Fundació Jaume BofillUniversitat Oberta de Catalunya (UOC)

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We are celebrating the 10-year anniversary of Debats d’Educació by giving the educational community the opportunity to air its views

Paulo Santiago
Paulo Santiago
Senior Analyst in the OECD Directorate for Education and Skills

Paulo Santiago, a Portuguese national, is a Senior Analyst in the OECD Directorate for Education and Skills, where he has been since 2000. He was the co-ordinator of a 3-year review of evaluation and assessment policy at the school level, which led to the OECD publication “Synergies for Better Learning: An International Perspective on Evaluation and Assessment”, published in 2013. He is currently the co-ordinator of a review of effectiveness of resource use in schools and has also assumed responsibility for major cross-country reviews of teacher policy and higher education policy. The responses he provides are based on the conclusions published in “Synergies for Better Learning”.

The three things I’ve learned

Evaluation has no value if it does not improve classroom practice and student learning
1

Focussing on the improvement of classroom practices

To optimise the potential of evaluation to improve what is at the heart of education – student learning – policy makers should promote the regular use of evaluation results for improvements in the classroom. Evaluation has no value if it does not lead to the improvement of classroom practice and student learning. Channels which are likely to reinforce links to classroom practice include: an emphasis on teacher evaluation for the improvement of teaching practices; conceiving school self-evaluation as a collective process with responsibilities for teachers; focussing school evaluation on the quality of teaching and learning; promoting the appraisal of the pedagogical leadership of school leaders; ensuring that teachers are seen as the main experts in student assessment; building teacher capacity for student formative assessment; and building teachers’ ability to assess against educational standards.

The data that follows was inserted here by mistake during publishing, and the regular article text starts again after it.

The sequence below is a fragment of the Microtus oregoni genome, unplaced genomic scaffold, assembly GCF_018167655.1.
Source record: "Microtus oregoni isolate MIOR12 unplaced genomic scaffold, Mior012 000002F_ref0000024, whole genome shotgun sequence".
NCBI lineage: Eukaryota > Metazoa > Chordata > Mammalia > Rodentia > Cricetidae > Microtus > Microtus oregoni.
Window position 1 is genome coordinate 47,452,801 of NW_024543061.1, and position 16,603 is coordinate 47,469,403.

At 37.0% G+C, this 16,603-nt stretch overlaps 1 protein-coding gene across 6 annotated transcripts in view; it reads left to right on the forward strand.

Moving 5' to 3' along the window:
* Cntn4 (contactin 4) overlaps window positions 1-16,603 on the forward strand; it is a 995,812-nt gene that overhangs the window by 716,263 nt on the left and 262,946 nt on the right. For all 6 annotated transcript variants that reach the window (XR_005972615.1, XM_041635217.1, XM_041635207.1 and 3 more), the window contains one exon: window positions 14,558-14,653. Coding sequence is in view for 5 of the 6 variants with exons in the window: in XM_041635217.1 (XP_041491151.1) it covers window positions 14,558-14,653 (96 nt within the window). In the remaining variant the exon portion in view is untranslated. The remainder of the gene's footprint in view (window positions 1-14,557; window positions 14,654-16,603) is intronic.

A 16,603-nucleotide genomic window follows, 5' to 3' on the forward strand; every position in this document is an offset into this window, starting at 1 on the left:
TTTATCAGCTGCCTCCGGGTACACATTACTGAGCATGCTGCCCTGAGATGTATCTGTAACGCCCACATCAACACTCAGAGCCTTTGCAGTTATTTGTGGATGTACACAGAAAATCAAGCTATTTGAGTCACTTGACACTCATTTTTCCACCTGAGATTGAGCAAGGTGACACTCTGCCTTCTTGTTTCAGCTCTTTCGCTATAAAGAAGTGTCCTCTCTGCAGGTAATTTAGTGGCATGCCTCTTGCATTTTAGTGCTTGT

2

Effectively conceiving the accountability uses of evaluation results

By holding teachers, school leaders and schools responsible for results, accountability systems intend to create incentives for improved performance. At the same time, high-stakes uses of evaluation results might lead to distortions in the education process (for example, teaching to the test or narrowing the curriculum). Evaluation might be perceived as an instrument to “control” and the development function of evaluation might be hindered. As a result, it is important to design the accountability uses of evaluation results in such a way these undesired effects are minimised. This involves safeguards against excessive emphasis on particular measures; communicating that the ultimate objective of evaluation is to enhance student outcomes; ensuring that the publication of quantitative data is perceived as fair by schools; and conceiving individual performance-based rewards as career advancement opportunities.

3

Strengthening analysis of education system evaluation results for planning and policy development

A priority should be the strengthening of the analysis for educational planning and policy development. Education authorities should promote analytical studies and innovative research about key issues such as the factors which explain student performance and the impact of the socio-economic background on student results. Education authorities could also sponsor research undertaken by independent researchers which is deemed useful for educational policy. Another possibility is to require evaluation agencies or external school evaluation bodies to include thematic national evaluations among their responsibilities. These comprehensive reviews of issues such as professional development of teachers, bullying and harassment in schools, and the teaching of mathematics, would involve reviewing practices across a sample of schools in the country and the production of a national level report.

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